I’m catching up on my reading and ran into David Linthicum’s ‘Why you’re not ready to create a private cloud’ (http://www.infoworld.com/d/cloud-computing/why-youre-not-ready-create-private-cloud-458.) It’s a great article and points out a major issue with private-cloud adoption – internal expertise. The majority of data center teams don’t have the internal expertise required to execute effectively on private-cloud architectures. This isn’t a knock on these teams, it’s a near impossibility to have and maintain that internal expertise. Remember back when VMware was gaining adoption. Nobody had virtualization knowledge so they learned it on the fly. As people became experts many times they left the nest where they learned it in search of bigger better worms. More importantly because it was a learn-as-you-go process the environments were inherently problematic and were typically redesigned several times to maximize performance and benefit.
Looking at the flip side of that coin, what is the value to the average enterprise or federal data center in retaining a private cloud architect? If they’re good at their job they only do it once. Yes there will be optimization and performance assessments to maintain it, but that’s not typically a full time job. The question becomes: Because you don’t have the internal expertise to build a private cloud should you ignore the idea or concept? I would answer a firm no.
The company I work for has the ability, reseller agreements, service offerings and expertise to execute on private clouds. We’re capable of designing and deploying these solutions from the data center walls to the provisioning portals with experts on hand that have experience in each aspect, and enough overlap to tie it all together. To put our internal capabilities in perspective one of my companies offerings is private cloud containers and ruggedized deployable private cloud racks. These aren’t throw some stuff in a box solutions they are custom designed containers outfitted with shock absorption, right-sized power/cooling, custom rack rails providing full equipment serviceability and private cloud IT architectures built on several industry leading integrated platforms. That’s a very unique home grown offering for a systems integrator (typically DC containers are the space of IBM, Sun, etc.) I accepted this position for these reasons, among others.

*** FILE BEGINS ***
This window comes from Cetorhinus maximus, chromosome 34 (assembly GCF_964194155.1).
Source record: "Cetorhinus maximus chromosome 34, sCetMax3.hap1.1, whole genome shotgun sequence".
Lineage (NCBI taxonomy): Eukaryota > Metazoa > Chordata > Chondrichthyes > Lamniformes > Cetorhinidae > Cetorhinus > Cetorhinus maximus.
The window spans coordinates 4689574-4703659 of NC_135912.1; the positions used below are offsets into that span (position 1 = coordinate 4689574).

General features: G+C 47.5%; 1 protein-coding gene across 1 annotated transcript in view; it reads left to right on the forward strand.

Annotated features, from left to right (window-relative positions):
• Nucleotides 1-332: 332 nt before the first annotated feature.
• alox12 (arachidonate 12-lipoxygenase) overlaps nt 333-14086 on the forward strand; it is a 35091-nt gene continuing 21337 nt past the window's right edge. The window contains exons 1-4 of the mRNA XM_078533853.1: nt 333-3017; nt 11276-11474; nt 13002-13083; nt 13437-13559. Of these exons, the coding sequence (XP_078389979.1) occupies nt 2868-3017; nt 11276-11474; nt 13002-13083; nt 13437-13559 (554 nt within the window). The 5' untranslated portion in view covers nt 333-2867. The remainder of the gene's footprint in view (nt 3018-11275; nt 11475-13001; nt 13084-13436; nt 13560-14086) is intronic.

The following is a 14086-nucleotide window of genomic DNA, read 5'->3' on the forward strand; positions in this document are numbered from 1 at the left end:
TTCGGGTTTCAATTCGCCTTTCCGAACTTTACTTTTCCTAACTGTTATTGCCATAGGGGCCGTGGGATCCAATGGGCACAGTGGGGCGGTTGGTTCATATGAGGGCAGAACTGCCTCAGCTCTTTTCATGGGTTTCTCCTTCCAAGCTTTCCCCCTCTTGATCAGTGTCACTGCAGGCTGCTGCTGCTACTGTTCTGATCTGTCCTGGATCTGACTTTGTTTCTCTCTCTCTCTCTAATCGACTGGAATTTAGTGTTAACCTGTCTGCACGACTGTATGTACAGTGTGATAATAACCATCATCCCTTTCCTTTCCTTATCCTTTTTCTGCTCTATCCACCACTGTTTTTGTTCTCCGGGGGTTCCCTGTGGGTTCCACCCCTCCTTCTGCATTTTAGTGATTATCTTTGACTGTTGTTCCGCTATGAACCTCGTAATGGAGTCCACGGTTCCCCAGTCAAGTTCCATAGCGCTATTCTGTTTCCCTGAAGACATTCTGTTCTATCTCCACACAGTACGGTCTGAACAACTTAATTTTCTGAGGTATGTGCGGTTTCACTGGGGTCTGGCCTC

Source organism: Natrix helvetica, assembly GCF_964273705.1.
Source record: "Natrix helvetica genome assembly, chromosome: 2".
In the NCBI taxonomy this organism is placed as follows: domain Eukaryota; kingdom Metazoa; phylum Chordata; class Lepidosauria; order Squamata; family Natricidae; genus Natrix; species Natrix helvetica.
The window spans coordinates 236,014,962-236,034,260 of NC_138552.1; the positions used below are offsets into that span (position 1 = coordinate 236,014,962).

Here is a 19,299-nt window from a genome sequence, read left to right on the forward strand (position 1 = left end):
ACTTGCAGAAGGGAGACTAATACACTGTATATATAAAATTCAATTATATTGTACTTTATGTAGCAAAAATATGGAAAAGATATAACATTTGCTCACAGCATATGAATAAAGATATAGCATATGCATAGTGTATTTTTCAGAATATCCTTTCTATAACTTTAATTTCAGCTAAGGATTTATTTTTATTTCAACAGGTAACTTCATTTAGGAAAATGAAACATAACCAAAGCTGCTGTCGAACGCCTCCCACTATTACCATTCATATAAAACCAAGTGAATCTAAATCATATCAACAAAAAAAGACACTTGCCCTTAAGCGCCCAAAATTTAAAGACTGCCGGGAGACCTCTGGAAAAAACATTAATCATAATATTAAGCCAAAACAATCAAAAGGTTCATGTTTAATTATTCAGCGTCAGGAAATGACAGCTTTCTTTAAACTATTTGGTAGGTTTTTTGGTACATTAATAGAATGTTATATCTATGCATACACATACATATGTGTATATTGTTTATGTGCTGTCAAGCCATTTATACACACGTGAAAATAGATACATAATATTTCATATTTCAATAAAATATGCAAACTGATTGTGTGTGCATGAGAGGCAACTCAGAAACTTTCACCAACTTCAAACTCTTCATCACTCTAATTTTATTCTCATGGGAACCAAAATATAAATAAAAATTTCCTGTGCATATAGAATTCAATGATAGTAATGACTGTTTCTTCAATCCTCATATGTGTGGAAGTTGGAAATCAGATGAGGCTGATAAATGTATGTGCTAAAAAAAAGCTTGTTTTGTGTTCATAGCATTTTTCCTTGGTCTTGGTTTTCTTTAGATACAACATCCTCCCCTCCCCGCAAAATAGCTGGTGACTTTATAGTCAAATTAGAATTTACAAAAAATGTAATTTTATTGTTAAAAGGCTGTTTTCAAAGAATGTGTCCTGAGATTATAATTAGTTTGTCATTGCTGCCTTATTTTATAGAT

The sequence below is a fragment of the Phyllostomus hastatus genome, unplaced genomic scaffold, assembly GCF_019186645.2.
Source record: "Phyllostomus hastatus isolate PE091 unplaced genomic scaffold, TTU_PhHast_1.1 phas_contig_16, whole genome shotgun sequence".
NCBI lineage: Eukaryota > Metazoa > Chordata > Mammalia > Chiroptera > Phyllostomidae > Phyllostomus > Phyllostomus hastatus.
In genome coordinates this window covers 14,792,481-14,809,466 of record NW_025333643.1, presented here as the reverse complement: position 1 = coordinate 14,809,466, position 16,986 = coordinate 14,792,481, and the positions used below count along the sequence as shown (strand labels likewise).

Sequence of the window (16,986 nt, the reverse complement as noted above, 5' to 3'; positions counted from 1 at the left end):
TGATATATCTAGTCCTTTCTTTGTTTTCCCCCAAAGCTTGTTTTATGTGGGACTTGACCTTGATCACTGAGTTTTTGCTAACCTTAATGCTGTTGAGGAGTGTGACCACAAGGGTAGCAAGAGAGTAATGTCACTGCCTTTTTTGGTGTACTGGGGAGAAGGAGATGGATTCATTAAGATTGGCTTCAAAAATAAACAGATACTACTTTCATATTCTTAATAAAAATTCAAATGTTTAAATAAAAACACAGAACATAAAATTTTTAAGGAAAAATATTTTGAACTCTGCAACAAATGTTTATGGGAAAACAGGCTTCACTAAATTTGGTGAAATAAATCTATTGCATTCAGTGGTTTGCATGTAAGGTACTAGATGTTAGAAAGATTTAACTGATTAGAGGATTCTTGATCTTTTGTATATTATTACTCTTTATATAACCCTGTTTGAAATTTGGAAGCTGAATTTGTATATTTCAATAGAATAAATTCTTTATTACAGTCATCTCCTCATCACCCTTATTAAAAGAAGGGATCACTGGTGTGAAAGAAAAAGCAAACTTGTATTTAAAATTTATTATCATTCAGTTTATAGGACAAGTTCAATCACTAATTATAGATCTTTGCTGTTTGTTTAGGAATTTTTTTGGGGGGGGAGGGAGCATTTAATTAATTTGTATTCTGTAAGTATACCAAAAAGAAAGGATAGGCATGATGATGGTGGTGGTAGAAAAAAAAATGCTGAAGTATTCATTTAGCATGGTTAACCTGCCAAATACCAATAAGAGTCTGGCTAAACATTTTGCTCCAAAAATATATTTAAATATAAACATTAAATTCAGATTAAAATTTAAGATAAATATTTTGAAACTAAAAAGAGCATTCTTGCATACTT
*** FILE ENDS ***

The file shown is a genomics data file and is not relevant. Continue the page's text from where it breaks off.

This is not an advertisement for my company but instead an example of why you’re ready to build private cloud infrastructures. You should not expect to have the internal expertise to architect and build a private cloud infrastructure, you should utilize industry experts to assist with your transition. There are two major methods of utilizing experts to assess, design, and deploy a private cloud: a capable reseller/solutions provider or a capable consultant/consulting firm. Both methods have pros and cons.
Utilizing a reseller and systems integrator has some major advantages in the form of what is provided at no cost and having a one stop shop for design, purchase, and deployment. Typically when working with a reseller much of the upfront consulting and design is provided free, this is because it is considered pre-sales and the hardware sale is where they make their money. With complex systems and architectural designs such as Virtual Desktop Infrastructures (VDI) and cloud architectures don’t expect everything to be cost free, but good portions will be. These type of deployments require in depth assessment and planning sessions, some of which will be paid engagements but are typically low overall cost and vital to success. For example you won’t deploy VDI successfully without first understanding your applications in depth. Application assessments are extended technical engagements.